September 28, 2022

Future-Proofing Transatlantic Relations (II): Taking Advantage of the 2023 Window of Opportunity

By Carisa Nietsche

The United States’ policy and approach to Europe has done a 180 in the past few years. During the Trump administration, the relationship was mired by challenges and struggles. Not only did the usual sources of tensions exist—the decades-long Boeing-Airbus dispute, disagreements over data privacy, and the call for NATO allies to contribute their fair share to security and defense—but the Trump administration oftentimes outright beat up on allies. Most egregiously, the administration called the European Union a “foe” and imposed Section 232 steel and aluminum tariffs on Europe.

The time to lock in progress in the transatlantic relationship is now.

However, the tides have turned under Joe Biden’s leadership. At the start of his presidency, calls to European allies were one of Biden’s first stops, only following calls to the US’ northern and southern neighbors, Canada and Mexico. Biden’s commitment to the transatlantic relationship has many analysts touting him as the most transatlantic US president in recent memory. While actions have not always lived up to rhetoric, the Biden administration’s tone and tenor toward Europe enabled the relationship to focus on an affirmative agenda for democracies, rather than solely focusing on irritants in the transatlantic relationship.

Read the full article from Internationale Politik Quarterly.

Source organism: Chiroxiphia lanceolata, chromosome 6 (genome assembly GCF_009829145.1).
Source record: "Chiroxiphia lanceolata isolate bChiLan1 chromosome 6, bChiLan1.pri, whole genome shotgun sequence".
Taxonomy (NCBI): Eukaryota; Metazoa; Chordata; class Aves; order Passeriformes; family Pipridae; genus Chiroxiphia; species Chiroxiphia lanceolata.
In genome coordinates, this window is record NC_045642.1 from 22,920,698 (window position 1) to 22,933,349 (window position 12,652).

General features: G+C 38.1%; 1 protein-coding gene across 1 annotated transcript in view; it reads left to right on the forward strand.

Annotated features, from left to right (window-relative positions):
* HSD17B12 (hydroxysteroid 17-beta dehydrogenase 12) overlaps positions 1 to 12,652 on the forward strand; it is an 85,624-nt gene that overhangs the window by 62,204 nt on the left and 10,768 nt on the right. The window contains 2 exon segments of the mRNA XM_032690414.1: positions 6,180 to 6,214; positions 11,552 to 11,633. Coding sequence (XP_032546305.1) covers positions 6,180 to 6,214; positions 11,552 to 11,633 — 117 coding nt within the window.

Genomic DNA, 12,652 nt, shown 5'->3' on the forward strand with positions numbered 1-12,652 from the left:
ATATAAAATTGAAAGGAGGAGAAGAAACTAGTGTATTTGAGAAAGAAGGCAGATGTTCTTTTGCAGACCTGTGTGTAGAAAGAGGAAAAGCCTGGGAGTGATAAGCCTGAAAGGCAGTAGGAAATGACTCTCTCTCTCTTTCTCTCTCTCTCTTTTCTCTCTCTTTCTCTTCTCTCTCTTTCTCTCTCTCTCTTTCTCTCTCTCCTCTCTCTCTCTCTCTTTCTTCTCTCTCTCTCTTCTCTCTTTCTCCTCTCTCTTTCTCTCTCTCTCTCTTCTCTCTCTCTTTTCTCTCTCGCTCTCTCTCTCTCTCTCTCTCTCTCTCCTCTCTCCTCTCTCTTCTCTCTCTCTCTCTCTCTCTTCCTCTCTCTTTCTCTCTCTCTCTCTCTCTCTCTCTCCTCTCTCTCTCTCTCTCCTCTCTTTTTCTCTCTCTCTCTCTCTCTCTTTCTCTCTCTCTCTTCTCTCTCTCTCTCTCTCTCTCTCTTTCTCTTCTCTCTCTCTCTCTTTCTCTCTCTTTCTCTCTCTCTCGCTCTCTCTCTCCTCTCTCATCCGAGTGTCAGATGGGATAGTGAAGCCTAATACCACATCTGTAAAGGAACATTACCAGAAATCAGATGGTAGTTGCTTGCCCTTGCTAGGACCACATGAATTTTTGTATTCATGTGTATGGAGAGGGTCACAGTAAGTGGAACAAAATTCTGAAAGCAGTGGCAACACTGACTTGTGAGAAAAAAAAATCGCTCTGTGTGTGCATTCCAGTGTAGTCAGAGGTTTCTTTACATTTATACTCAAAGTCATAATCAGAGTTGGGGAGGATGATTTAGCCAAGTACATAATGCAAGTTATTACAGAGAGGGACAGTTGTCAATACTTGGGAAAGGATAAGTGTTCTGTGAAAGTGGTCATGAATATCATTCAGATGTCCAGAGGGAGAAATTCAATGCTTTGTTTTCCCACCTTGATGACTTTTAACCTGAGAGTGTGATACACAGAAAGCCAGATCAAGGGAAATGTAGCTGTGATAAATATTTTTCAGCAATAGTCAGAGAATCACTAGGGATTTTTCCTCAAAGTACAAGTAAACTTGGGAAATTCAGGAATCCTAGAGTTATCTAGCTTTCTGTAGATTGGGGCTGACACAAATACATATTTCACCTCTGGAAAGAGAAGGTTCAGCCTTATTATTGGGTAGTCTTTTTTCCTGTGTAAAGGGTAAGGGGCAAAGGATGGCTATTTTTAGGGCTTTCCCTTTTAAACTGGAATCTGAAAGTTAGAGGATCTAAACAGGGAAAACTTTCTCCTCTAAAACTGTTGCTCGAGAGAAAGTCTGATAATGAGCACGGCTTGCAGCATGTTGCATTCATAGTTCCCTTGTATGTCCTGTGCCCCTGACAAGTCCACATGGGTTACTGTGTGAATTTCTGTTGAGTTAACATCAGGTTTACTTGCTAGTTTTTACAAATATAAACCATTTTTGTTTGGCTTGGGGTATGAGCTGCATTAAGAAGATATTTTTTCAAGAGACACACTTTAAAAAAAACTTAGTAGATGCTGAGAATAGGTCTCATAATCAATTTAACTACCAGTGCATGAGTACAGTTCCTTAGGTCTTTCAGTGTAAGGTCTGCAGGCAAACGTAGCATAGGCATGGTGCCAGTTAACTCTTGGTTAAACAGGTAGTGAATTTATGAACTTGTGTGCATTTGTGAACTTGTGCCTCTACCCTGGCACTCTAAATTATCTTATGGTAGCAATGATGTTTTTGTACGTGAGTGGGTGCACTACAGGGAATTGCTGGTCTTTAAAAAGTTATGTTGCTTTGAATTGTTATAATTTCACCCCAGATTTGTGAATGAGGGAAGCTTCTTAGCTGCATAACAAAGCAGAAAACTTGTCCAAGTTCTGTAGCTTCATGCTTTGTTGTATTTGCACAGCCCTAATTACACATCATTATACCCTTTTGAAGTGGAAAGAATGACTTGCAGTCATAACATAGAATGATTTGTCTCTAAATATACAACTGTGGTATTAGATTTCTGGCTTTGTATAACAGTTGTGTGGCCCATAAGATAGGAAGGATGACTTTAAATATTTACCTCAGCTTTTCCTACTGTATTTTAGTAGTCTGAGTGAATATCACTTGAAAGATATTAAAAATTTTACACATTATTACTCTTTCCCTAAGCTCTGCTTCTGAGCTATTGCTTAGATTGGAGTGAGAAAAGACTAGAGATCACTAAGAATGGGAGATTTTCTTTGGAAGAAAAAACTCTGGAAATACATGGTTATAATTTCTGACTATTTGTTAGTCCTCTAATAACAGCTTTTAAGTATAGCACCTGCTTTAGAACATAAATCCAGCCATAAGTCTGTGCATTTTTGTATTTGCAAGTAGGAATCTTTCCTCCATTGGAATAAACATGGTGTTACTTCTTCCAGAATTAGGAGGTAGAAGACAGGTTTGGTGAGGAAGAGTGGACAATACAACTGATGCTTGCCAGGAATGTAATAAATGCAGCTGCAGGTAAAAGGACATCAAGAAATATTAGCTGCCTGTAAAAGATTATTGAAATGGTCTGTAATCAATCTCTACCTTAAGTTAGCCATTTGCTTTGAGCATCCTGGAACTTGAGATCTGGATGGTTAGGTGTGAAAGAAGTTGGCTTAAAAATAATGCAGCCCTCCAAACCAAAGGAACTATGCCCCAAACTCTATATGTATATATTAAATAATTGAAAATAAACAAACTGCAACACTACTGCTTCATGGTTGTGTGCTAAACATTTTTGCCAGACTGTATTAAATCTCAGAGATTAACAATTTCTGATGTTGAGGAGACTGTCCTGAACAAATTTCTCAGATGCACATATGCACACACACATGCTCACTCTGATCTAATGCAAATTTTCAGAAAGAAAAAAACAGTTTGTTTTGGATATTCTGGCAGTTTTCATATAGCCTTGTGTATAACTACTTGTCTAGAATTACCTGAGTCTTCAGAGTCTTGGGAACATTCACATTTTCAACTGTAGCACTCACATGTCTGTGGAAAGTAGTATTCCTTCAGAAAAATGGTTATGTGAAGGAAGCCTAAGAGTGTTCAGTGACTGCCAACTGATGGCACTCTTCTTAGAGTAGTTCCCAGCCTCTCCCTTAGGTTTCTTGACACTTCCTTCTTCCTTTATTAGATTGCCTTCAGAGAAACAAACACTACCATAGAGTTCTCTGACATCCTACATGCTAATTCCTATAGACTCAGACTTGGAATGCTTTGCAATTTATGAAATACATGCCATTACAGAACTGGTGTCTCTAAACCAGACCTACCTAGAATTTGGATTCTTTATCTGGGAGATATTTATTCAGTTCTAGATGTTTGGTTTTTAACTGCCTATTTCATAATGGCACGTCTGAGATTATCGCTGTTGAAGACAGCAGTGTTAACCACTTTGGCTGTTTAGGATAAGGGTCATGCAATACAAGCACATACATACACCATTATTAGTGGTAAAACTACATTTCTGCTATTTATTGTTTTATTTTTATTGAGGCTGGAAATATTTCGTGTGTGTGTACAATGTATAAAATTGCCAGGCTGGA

• Commentary
    • Inkstick
    • November 27, 2022
    Relations between the US and France Are Worse Than They Appear

    Macron’s visit shouldn't serve as a mask for differences in security, trade, and diplomacy between the two allies....

    By Nicholas Lokker

  • Commentary
    • Foreign Affairs
    • November 22, 2022
    Is Putin a Rational Actor?

    Western leaders must try to make Putin realize, as he considers turning to his nuclear arsenal, that there can be no winners in such a conflict....

    By Dr. Andrew Krepinevich, Jr.

  • Commentary
    • Foreign Affairs
    • November 18, 2022
    Taking on China and Russia

    Today Washington has chosen, perhaps by default, to compete with—and if necessary, confront—both Russia and China simultaneously and indefinitely....

    By Richard Fontaine

  • Video
    • November 17, 2022
    What Has the War in Ukraine Revealed about Russian Power?

    Deputy Editor Kate Brannen and authors Andrea Kendall-Taylor and Michael Kofman mark the launch of the November/December 2022 issue of Foreign Affairs with a discussion of Rus...

    By Andrea Kendall-Taylor & Michael Kofman

View All Reports View All Articles & Multimedia